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The Horse You Came in On (Richard Jury Series #12)

The Horse You Came in On (Richard Jury Series #12)

4.0 6
by Martha Grimes

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"Intricate and entertaining . . . A delicious puzzle." The Boston Globe
The murder is in America, but the call goes out to Scotland Yard superintendent Richard Jury. Accompanied by his aristocratic friend Melrose Plant and by Sergeant Wiggins, Jury arrives in Baltimore, Maryland, home of zealous Orioles fans, mouth-watering crabs, and Edgar Allan Poe.


"Intricate and entertaining . . . A delicious puzzle." The Boston Globe
The murder is in America, but the call goes out to Scotland Yard superintendent Richard Jury. Accompanied by his aristocratic friend Melrose Plant and by Sergeant Wiggins, Jury arrives in Baltimore, Maryland, home of zealous Orioles fans, mouth-watering crabs, and Edgar Allan Poe. In his efforts to solve the case, Jury rubs elbows with a delicious and suspicious cast of characters, embarking on a trail that leads to a unique tavern called "The Horse You Came In On" . . .

Editorial Reviews

Publishers Weekly - Publisher's Weekly
In her latest Richard Jury novel (after The Old Contemptibles ), Grimes sends her Scotland Yard superintendent to the States to investigate a murder but assigns most of the sleuthing to his pal Melrose Plant. Jury and Inspector Wiggins take a busman's holiday in Baltimore to look into the murder of a young American, the nephew of a friend of Jury's acquaintance Lady Cray, at a cabin in Pennsylvania. Plant has come along to visit his friend Ellen Taylor, a novelist whose student at Johns Hopkins was recently murdered near the grave of Edgar Allan Poe. The intricate plot also involves the murder of a homeless man in a Baltimore alley and unfolds in oblique, unexpected turns, hinging on the partial manuscript, found by the dead student, of what might be a lost Poe short story and on the ambitions of descendants of an old Baltimore family. Jury and Wiggins talk to local police and shopkeepers; Plant tours Baltimore with Hughie the cabbie, picking up clues; and Ellen writes (while chained to her chair) the sequel to her first novel while agonizing over its near plagiarism by another writer. Notable for its themes of authorship and authenticity and for the cast of delightfully eccentric characters--who gather each day at a blue-collar bar called The Horse You Came In On--this mystery, with its feathery plot and fey, lighthearted tone, moves in quite a different direction than earlier Jury tales. Not bad, just different. 100,000 first printing; Mystery Book Club main selection; Literary Guild and Doubleday Book Club alternates. (July)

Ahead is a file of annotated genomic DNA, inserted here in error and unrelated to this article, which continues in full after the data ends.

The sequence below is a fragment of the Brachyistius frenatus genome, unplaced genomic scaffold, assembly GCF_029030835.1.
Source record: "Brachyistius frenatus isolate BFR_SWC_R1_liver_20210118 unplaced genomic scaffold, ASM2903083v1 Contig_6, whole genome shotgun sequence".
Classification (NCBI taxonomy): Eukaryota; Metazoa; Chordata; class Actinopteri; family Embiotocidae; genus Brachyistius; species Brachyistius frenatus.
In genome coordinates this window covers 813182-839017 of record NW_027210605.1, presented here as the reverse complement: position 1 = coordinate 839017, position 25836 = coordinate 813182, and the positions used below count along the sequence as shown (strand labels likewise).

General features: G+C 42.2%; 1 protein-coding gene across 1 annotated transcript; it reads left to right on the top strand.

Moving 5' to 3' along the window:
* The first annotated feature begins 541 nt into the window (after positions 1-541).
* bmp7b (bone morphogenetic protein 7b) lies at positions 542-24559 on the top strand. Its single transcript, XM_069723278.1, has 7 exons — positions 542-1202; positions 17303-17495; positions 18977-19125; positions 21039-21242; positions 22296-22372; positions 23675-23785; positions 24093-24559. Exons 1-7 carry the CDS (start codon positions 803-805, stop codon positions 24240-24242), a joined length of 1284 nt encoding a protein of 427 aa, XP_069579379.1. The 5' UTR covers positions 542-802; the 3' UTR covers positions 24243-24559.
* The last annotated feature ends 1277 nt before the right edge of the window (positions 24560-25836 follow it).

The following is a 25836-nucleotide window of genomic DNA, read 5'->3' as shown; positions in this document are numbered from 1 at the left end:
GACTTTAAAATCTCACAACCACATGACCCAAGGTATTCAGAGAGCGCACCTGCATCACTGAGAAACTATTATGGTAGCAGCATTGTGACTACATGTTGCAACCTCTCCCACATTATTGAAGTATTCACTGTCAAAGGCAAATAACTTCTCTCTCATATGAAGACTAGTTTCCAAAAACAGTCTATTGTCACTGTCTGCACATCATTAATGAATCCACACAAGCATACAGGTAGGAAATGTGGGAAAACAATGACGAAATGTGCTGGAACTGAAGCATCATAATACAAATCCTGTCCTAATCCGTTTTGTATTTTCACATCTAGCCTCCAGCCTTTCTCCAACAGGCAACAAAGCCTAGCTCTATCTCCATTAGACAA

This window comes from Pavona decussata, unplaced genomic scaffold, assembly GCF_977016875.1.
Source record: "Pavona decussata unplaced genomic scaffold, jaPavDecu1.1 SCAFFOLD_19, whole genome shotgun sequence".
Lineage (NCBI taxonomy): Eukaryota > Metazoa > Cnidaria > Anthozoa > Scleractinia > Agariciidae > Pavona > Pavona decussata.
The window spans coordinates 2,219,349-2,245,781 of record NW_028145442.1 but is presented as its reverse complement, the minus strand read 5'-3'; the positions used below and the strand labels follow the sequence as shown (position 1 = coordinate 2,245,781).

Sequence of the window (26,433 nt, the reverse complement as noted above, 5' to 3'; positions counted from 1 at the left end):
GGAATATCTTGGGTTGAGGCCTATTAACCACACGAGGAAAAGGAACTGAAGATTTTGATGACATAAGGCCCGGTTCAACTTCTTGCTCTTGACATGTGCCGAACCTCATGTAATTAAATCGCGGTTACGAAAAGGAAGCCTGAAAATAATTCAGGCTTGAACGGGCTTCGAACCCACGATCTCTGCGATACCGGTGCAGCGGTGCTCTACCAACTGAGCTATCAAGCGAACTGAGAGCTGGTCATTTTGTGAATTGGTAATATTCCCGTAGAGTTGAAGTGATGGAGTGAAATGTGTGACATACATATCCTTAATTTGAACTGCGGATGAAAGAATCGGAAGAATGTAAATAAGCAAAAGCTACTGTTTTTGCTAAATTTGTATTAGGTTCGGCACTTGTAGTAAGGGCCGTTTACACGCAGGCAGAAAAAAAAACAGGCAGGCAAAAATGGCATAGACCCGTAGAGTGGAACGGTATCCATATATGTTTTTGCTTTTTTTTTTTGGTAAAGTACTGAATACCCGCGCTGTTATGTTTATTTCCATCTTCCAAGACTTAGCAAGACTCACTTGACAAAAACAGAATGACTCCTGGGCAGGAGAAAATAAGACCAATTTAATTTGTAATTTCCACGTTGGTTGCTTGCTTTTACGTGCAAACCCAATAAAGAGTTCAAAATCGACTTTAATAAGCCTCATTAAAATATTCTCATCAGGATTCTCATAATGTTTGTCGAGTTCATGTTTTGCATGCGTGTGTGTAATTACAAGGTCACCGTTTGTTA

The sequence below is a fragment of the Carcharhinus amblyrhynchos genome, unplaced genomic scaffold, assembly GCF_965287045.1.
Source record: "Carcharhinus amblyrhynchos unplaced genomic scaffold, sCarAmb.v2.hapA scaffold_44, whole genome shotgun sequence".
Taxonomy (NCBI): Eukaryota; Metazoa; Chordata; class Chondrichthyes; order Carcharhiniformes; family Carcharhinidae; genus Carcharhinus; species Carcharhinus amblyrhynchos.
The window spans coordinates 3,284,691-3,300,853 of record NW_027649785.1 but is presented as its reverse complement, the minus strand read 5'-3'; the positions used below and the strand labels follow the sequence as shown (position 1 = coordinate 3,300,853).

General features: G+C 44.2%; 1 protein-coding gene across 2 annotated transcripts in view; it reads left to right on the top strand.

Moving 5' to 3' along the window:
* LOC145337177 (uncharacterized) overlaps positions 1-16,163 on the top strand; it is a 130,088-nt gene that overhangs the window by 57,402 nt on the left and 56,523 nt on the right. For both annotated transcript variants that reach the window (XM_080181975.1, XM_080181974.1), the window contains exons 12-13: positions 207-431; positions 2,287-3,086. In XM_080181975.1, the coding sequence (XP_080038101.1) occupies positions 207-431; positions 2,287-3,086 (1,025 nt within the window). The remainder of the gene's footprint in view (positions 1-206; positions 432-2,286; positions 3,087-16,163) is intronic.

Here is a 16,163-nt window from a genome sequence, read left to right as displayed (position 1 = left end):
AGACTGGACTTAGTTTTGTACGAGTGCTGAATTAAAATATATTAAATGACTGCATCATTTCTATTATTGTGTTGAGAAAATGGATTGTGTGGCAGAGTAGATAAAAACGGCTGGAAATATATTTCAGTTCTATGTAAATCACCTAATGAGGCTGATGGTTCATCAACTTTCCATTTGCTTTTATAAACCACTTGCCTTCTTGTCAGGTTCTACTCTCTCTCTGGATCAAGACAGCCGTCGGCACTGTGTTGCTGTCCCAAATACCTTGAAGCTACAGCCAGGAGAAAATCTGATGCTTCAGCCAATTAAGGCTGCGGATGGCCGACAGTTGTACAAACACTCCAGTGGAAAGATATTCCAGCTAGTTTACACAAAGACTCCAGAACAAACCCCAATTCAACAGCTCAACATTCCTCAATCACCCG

Michiko Kakutani
Grimes nimbly orchestrates the suspense, giving the reader a sense of impending disaster.
— The New York Times
Mary Cantwell
She is working in the great tradition...good news for addicts -- crime with style.
— Vogue
Kirkus Reviews
Is any mystery writer more generous than Grimes in spinning out subplots and a supporting cast? In bringing Scotland Yard's superintendent Richard Jury to America to investigate the murder of young Philip Calvert, who worked in Philadelphia's Barnes Foundation, she provides not only two other murders (Baltimore street person John- Joy and ambitious Johns Hopkins Ph.D. candidate Beverly Brown) that might be connected—and just how they're connected is the best surprise here—but also a newly discovered story that Brown insisted was by Edgar Allan Poe (yes, we get to read the whole thing); a minimalist novelist, Brown's teacher, who chains herself to her writing desk; Jury sidekick Melrose Plant's swooping excursion into early Baltimore genealogy (courtesy of a riotously misinformed cabbie); and much, much more. As in Jury's recent cases (The Old Contemptibles, 1990, etc.), the high-spirited feast of episodes, settings, and allusions—from Chatterton to Barry Levinson to a secondhand store called Nouveau Pauvre—is too sumptuous for Jury or his fans to digest fully. But if some readers will complain that Grimes has left a million loose ends, nobody will rise from this table still hungry. (First printing of 100,000)

Product Details

Random House Publishing Group
Publication date:
Richard Jury Series , #12
Edition description: